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With a homemade discovery tools, I've discovered a list of services that I'm interested to.

I've their IP, service name, port, host, ... But to use them, I've to specify to the client library the IP we will be using.

Since I've several network cards, I need to detect which interface is used to communicate with the destination IP that I know, and then give this IPAddress to my library.

But how could I detected which interface IP I should use?

I tried to make some search over the internet, but I think I don't have the right keywords because I don't find anything relevant.

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possible duplicate of IP routing table lookup in .net – BatteryBackupUnit Oct 28 '14 at 14:57
up vote 5 down vote accepted

I've pulled the relevant method out for you from the network library I develop for, networkComms.net:

/// <summary>
/// Determines the most appropriate local end point to contact the provided remote end point. 
/// Testing shows this method takes on average 1.6ms to return.
/// </summary>
/// <param name="remoteIPEndPoint">The remote end point</param>
/// <returns>The selected local end point</returns>
public static IPEndPoint BestLocalEndPoint(IPEndPoint remoteIPEndPoint)
    Socket testSocket = new Socket(remoteIPEndPoint.AddressFamily, SocketType.Dgram, ProtocolType.Udp);
    return (IPEndPoint)testSocket.LocalEndPoint;

Once you have the correct IP and you could then iterate over NetworkInterface.GetAllNetworkInterfaces() to locate the matching adapter.

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Great, and how this choose the endpoint if we have several endpoint that allow me to ping my remote IP? Choose the fastest? – J4N Feb 26 '13 at 11:20
The decision is made by the base operating system. The operating system will generally make this decision using the routing tables, specifically router metrics (en.wikipedia.org/wiki/Router_metrics). You could force a manual decision by accessing the routing tables yourself, as in the other answer but this is generally more hassle than its worth. – MarcF Feb 26 '13 at 11:46
No, it's perfect for me – J4N Feb 26 '13 at 11:51

This is done through the routing table. The routing table will tell you which set of gateways the IP should go out through (they have priority metrics). You can then resolve this to NIC by getting the addresses on the NIC.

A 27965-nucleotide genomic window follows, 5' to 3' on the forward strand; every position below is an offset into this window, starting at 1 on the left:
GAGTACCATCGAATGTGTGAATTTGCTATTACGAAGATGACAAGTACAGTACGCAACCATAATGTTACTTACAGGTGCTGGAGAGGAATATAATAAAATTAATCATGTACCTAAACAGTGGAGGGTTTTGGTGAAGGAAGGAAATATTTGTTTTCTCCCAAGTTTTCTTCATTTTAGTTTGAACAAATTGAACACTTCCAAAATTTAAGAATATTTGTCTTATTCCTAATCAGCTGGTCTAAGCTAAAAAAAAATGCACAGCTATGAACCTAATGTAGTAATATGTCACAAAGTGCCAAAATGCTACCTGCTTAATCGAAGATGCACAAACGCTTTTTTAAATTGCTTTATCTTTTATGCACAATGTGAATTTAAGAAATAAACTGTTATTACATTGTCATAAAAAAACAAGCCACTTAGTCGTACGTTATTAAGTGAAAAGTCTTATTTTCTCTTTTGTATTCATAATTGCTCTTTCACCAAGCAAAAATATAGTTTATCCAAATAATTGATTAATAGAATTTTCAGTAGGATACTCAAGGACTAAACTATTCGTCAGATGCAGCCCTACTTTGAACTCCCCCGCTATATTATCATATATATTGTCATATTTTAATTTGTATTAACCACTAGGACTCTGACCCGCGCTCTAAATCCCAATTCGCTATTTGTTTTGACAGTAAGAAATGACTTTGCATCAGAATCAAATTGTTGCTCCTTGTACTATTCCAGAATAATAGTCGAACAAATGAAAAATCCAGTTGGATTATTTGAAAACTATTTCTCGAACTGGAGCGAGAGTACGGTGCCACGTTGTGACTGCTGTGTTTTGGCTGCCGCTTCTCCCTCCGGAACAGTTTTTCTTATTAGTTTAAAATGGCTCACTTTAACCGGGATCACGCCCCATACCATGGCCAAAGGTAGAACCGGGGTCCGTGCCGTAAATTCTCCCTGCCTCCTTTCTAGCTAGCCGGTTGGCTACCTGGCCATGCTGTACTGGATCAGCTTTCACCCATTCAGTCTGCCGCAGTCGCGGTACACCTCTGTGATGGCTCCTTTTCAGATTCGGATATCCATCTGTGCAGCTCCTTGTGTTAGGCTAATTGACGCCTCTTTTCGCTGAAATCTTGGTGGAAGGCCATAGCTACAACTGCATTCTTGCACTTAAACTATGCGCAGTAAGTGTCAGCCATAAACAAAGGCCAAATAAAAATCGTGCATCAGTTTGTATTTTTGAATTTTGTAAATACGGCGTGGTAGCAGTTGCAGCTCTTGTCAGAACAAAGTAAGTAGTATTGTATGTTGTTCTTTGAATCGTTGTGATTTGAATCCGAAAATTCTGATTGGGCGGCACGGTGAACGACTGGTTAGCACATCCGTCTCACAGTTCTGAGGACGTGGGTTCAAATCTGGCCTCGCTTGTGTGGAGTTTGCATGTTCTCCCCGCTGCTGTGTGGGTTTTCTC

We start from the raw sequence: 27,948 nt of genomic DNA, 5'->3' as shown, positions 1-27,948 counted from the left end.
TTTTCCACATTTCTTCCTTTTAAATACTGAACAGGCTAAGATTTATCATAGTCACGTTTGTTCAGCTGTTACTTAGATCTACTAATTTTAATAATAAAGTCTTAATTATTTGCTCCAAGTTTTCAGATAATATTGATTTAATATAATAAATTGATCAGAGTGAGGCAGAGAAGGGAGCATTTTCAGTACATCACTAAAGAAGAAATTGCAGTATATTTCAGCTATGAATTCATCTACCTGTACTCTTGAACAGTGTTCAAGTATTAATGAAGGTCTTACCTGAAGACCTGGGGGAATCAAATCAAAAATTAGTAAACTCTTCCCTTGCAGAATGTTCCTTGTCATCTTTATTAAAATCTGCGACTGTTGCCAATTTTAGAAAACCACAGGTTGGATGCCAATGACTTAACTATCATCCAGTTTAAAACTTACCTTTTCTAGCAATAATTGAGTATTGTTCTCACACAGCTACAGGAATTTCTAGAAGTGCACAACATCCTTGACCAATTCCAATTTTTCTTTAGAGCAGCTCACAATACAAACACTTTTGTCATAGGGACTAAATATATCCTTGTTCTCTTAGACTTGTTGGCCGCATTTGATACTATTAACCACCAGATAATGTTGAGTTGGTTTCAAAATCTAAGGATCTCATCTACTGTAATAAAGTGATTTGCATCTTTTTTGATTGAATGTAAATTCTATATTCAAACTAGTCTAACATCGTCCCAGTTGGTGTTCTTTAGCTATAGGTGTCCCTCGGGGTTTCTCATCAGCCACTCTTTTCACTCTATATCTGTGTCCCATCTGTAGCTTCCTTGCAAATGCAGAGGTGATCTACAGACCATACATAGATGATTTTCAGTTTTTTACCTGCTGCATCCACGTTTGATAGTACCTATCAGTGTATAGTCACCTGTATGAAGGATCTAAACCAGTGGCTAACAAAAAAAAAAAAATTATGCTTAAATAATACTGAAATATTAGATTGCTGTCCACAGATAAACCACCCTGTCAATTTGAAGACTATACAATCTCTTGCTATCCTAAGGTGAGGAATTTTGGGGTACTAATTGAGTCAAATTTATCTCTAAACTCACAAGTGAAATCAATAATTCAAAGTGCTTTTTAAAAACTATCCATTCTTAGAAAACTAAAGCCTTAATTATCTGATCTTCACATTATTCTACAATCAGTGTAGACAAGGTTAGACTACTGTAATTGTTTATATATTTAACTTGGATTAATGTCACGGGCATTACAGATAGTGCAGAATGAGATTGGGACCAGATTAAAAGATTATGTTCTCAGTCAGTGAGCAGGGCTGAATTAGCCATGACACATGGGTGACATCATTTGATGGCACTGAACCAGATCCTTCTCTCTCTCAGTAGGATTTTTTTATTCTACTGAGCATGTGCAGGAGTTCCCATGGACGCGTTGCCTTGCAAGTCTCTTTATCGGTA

You can see an example of this by dropping into a command shell and typing route print.

You will probably need to P/Invoke the GetIpForwardTable and GetIpForwardTable2 functions from the IP Helper API in order to get the routing tables code wise.

I've found this example code: http://pastebin.com/mvLYvgbg

And you can read more on MSDN here: http://msdn.microsoft.com/en-us/library/windows/desktop/aa365953(v=vs.85).aspx

hope that helps!

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I think the best but still quite easy way is to use Socket.IoCtl to query the routing table. You don't have to mess around with too much native/unsafe stuff and you also don't have to actually do Socket.Connect (which could fail because of firewall, wrong protocol,..).

So here it goes (source code copied from here):

private static IPEndPoint QueryRoutingInterface(
          Socket socket,
          IPEndPoint remoteEndPoint)
    SocketAddress address = remoteEndPoint.Serialize();

    byte[] remoteAddrBytes = new byte[address.Size];
    for (int i = 0; i < address.Size; i++) {
        remoteAddrBytes[i] = address[i];

    byte[] outBytes = new byte[remoteAddrBytes.Length];
    for (int i = 0; i < address.Size; i++) {
        address[i] = outBytes[i];

    EndPoint ep = remoteEndPoint.Create(address);
    return (IPEndPoint)ep;

which is used like (example!):

IPAddress remoteIp = IPAddress.Parse("");
IpEndPoint remoteEndPoint = new IPEndPoint(remoteIp, 0);
Socket socket = new Socket(
IPEndPoint localEndPoint = QueryRoutingInterface(socket, remoteEndPoint );
Console.WriteLine("Local EndPoint is: {0}", localEndPoint);

Please note that although one is specifying an IpEndPoint with a port, the port is irrelevant. Also, the returned IpEndPoint.Port is always 0.

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